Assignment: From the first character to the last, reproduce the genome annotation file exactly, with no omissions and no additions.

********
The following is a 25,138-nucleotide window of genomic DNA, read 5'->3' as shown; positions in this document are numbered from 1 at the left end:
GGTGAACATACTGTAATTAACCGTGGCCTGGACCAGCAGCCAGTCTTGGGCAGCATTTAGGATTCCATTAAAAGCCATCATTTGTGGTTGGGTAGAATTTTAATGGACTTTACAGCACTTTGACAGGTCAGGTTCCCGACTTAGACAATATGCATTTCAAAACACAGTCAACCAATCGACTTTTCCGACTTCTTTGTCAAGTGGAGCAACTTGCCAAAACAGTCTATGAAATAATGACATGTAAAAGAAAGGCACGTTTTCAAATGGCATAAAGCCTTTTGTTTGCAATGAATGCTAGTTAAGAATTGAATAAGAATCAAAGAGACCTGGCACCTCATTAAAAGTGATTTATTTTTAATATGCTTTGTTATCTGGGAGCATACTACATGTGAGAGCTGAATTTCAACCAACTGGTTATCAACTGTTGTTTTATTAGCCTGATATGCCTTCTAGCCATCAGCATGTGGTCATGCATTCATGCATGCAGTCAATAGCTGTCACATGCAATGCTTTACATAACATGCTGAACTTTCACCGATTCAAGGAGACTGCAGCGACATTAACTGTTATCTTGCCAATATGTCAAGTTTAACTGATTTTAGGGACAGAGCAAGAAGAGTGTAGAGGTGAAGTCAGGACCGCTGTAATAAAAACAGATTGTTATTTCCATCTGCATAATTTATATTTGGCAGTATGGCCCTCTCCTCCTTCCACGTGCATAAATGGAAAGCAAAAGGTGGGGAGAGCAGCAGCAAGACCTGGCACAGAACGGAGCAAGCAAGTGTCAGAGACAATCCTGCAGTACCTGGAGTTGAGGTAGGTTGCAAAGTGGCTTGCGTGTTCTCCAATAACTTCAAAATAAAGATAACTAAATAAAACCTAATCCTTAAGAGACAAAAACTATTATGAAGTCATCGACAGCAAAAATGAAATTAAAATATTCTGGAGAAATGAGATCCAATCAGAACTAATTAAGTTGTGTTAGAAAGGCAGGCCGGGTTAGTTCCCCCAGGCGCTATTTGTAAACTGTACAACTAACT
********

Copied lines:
The following is a 25,138-nucleotide window of genomic DNA, read 5'->3' as shown; positions in this document are numbered from 1 at the left end:
GGTGAACATACTGTAATTAACCGTGGCCTGGACCAGCAGCCAGTCTTGGGCAGCATTTAGGATTCCATTAAAAGCCATCATTTGTGGTTGGGTAGAATTTTAATGGACTTTACAGCACTTTGACAGGTCAGGTTCCCGACTTAGACAATATGCATTTCAAAACACAGTCAACCAATCGACTTTTCCGACTTCTTTGTCAAGTGGAGCAACTTGCCAAAACAGTCTATGAAATAATGACATGTAAAAGAAAGGCACGTTTTCAAATGGCATAAAGCCTTTTGTTTGCAATGAATGCTAGTTAAGAATTGAATAAGAATCAAAGAGACCTGGCACCTCATTAAAAGTGATTTATTTTTAATATGCTTTGTTATCTGGGAGCATACTACATGTGAGAGCTGAATTTCAACCAACTGGTTATCAACTGTTGTTTTATTAGCCTGATATGCCTTCTAGCCATCAGCATGTGGTCATGCATTCATGCATGCAGTCAATAGCTGTCACATGCAATGCTTTACATAACATGCTGAACTTTCACCGATTCAAGGAGACTGCAGCGACATTAACTGTTATCTTGCCAATATGTCAAGTTTAACTGATTTTAGGGACAGAGCAAGAAGAGTGTAGAGGTGAAGTCAGGACCGCTGTAATAAAAACAGATTGTTATTTCCATCTGCATAATTTATATTTGGCAGTATGGCCCTCTCCTCCTTCCACGTGCATAAATGGAAAGCAAAAGGTGGGGAGAGCAGCAGCAAGACCTGGCACAGAACGGAGCAAGCAAGTGTCAGAGACAATCCTGCAGTACCTGGAGTTGAGGTAGGTTGCAAAGTGGCTTGCGTGTTCTCCAATAACTTCAAAATAAAGATAACTAAATAAAACCTAATCCTTAAGAGACAAAAACTATTATGAAGTCATCGACAGCAAAAATGAAATTAAAATATTCTGGAGAAATGAGATCCAATCAGAACTAATTAAGTTGTGTTAGAAAGGCAGGCCGGGTTAGTTCCCCCAGGCGCTATTTGTAAACTGTACAACTAACT